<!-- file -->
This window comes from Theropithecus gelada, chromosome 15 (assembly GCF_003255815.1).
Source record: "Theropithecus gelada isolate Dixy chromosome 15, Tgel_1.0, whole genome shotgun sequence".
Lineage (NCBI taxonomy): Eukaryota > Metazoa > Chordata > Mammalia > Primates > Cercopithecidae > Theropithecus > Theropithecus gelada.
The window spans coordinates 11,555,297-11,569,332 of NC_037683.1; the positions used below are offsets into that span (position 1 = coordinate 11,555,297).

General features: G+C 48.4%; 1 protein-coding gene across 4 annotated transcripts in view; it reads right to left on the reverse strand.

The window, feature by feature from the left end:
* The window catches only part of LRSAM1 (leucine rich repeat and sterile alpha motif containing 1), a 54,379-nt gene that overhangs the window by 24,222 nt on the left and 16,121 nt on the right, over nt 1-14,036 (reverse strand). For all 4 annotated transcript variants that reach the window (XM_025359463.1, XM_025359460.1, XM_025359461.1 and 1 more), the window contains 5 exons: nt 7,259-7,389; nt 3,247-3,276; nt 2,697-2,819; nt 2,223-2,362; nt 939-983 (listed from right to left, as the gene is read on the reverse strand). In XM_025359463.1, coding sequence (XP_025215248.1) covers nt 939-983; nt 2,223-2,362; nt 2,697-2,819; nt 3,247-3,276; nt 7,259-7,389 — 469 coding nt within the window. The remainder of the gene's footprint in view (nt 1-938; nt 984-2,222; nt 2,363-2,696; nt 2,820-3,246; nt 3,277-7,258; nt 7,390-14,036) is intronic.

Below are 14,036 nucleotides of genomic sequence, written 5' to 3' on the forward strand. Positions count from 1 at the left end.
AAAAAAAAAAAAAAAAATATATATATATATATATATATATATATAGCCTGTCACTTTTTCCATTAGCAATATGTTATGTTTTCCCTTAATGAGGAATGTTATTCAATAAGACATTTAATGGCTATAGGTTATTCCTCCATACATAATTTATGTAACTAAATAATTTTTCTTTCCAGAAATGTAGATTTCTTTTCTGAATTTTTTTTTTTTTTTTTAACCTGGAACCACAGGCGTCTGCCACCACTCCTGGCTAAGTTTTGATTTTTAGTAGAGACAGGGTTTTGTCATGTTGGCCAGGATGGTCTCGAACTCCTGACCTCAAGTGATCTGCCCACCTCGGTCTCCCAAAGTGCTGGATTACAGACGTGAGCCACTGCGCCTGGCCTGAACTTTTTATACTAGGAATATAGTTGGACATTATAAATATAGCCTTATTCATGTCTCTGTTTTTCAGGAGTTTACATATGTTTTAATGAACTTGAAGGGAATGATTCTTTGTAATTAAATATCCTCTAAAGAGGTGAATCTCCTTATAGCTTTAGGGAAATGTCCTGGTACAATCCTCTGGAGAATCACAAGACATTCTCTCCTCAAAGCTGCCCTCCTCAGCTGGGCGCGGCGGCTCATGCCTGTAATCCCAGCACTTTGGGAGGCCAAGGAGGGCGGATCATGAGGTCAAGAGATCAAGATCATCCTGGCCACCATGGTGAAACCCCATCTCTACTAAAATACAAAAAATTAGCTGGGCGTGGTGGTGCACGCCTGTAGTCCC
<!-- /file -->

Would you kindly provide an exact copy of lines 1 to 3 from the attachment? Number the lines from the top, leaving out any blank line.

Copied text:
This window comes from Theropithecus gelada, chromosome 15 (assembly GCF_003255815.1).
Source record: "Theropithecus gelada isolate Dixy chromosome 15, Tgel_1.0, whole genome shotgun sequence".
Lineage (NCBI taxonomy): Eukaryota > Metazoa > Chordata > Mammalia > Primates > Cercopithecidae > Theropithecus > Theropithecus gelada.